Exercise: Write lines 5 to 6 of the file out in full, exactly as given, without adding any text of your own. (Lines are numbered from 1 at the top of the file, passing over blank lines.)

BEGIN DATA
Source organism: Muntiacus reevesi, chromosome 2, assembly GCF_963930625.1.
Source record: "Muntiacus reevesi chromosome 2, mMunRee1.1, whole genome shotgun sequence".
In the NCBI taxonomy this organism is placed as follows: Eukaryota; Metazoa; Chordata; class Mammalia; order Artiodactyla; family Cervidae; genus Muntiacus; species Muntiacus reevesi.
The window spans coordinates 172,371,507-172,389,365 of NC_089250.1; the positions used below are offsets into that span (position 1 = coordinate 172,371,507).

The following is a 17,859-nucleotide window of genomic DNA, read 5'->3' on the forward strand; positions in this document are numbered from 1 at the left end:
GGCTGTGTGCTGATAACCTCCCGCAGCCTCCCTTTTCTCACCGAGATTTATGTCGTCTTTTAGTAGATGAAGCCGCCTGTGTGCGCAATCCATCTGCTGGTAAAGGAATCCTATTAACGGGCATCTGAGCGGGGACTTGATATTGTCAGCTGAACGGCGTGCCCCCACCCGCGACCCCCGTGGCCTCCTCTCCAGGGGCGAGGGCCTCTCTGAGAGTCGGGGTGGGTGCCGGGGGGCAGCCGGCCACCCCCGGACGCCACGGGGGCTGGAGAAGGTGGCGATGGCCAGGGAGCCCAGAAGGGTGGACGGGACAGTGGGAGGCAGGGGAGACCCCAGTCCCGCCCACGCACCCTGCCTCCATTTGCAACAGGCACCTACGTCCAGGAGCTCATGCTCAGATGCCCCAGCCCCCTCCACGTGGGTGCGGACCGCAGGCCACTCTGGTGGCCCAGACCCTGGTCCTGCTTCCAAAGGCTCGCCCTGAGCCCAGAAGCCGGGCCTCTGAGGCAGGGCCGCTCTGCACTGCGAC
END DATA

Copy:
The following is a 17,859-nucleotide window of genomic DNA, read 5'->3' on the forward strand; positions in this document are numbered from 1 at the left end:
GGCTGTGTGCTGATAACCTCCCGCAGCCTCCCTTTTCTCACCGAGATTTATGTCGTCTTTTAGTAGATGAAGCCGCCTGTGTGCGCAATCCATCTGCTGGTAAAGGAATCCTATTAACGGGCATCTGAGCGGGGACTTGATATTGTCAGCTGAACGGCGTGCCCCCACCCGCGACCCCCGTGGCCTCCTCTCCAGGGGCGAGGGCCTCTCTGAGAGTCGGGGTGGGTGCCGGGGGGCAGCCGGCCACCCCCGGACGCCACGGGGGCTGGAGAAGGTGGCGATGGCCAGGGAGCCCAGAAGGGTGGACGGGACAGTGGGAGGCAGGGGAGACCCCAGTCCCGCCCACGCACCCTGCCTCCATTTGCAACAGGCACCTACGTCCAGGAGCTCATGCTCAGATGCCCCAGCCCCCTCCACGTGGGTGCGGACCGCAGGCCACTCTGGTGGCCCAGACCCTGGTCCTGCTTCCAAAGGCTCGCCCTGAGCCCAGAAGCCGGGCCTCTGAGGCAGGGCCGCTCTGCACTGCGAC